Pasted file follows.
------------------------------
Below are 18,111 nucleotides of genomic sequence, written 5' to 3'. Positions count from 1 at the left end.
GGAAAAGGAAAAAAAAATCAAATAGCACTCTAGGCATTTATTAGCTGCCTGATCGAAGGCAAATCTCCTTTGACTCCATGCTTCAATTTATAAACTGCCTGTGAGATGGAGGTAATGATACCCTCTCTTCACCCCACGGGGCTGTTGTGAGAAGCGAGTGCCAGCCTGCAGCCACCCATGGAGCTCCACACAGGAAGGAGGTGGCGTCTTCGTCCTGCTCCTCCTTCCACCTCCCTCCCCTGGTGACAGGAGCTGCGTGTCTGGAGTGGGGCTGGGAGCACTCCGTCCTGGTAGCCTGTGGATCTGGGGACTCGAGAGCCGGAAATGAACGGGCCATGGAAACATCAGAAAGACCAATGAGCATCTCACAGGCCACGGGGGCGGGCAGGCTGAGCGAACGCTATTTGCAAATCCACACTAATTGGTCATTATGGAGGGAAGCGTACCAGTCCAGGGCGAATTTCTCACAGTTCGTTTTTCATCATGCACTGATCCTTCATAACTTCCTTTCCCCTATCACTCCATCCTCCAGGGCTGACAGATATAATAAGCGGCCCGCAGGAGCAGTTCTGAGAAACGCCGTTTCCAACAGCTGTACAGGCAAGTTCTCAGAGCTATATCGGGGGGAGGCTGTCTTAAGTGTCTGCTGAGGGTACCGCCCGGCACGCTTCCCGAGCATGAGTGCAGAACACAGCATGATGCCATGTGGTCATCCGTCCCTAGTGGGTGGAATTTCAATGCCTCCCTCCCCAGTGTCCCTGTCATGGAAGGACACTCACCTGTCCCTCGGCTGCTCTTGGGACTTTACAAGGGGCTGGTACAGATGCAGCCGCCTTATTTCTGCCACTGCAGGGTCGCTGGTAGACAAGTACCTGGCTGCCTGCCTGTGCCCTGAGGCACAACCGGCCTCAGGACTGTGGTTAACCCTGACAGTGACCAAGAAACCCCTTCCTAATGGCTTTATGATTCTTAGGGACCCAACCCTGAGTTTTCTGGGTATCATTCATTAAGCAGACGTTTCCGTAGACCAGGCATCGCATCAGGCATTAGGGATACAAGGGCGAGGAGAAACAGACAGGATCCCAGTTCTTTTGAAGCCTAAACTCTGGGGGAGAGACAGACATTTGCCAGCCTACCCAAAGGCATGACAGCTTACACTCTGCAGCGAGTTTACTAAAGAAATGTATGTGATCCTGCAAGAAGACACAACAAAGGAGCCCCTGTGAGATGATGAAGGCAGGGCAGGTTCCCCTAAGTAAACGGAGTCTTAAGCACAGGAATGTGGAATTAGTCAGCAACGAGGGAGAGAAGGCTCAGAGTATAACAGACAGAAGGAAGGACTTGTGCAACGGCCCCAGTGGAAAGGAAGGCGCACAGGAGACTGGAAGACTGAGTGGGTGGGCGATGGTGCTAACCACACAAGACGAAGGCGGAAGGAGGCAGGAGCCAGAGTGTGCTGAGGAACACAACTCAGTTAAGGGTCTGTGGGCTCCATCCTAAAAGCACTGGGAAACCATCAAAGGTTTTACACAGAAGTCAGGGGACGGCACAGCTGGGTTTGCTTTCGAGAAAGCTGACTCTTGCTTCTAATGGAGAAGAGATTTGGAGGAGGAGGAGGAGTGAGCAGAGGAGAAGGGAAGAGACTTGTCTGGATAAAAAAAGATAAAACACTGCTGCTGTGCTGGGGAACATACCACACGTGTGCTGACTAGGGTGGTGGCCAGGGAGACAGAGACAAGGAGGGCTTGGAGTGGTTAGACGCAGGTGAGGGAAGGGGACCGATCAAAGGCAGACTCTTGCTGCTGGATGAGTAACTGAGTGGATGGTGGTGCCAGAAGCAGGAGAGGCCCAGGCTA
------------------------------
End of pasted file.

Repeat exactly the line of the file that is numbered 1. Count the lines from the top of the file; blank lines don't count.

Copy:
Below are 18,111 nucleotides of genomic sequence, written 5' to 3'. Positions count from 1 at the left end.